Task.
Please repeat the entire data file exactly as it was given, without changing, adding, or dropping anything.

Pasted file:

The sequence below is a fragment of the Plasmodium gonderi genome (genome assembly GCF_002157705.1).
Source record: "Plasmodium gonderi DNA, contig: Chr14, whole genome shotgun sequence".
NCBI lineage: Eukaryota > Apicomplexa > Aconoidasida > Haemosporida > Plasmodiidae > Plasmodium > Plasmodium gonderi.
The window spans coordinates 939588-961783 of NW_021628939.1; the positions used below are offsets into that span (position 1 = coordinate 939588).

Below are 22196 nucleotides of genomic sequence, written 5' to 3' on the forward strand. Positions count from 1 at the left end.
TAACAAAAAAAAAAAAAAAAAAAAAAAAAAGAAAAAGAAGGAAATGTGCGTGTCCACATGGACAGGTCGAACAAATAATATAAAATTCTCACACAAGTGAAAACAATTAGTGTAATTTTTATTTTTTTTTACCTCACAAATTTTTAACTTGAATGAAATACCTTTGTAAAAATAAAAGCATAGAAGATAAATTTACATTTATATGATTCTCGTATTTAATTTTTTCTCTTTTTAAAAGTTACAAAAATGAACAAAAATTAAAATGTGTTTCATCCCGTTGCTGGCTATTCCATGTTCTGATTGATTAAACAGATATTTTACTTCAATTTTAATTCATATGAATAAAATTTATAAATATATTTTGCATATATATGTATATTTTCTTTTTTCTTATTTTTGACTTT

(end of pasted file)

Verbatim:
The sequence below is a fragment of the Plasmodium gonderi genome (genome assembly GCF_002157705.1).
Source record: "Plasmodium gonderi DNA, contig: Chr14, whole genome shotgun sequence".
NCBI lineage: Eukaryota > Apicomplexa > Aconoidasida > Haemosporida > Plasmodiidae > Plasmodium > Plasmodium gonderi.
The window spans coordinates 939588-961783 of NW_021628939.1; the positions used below are offsets into that span (position 1 = coordinate 939588).

Below are 22196 nucleotides of genomic sequence, written 5' to 3' on the forward strand. Positions count from 1 at the left end.
TAACAAAAAAAAAAAAAAAAAAAAAAAAAAGAAAAAGAAGGAAATGTGCGTGTCCACATGGACAGGTCGAACAAATAATATAAAATTCTCACACAAGTGAAAACAATTAGTGTAATTTTTATTTTTTTTTACCTCACAAATTTTTAACTTGAATGAAATACCTTTGTAAAAATAAAAGCATAGAAGATAAATTTACATTTATATGATTCTCGTATTTAATTTTTTCTCTTTTTAAAAGTTACAAAAATGAACAAAAATTAAAATGTGTTTCATCCCGTTGCTGGCTATTCCATGTTCTGATTGATTAAACAGATATTTTACTTCAATTTTAATTCATATGAATAAAATTTATAAATATATTTTGCATATATATGTATATTTTCTTTTTTCTTATTTTTGACTTT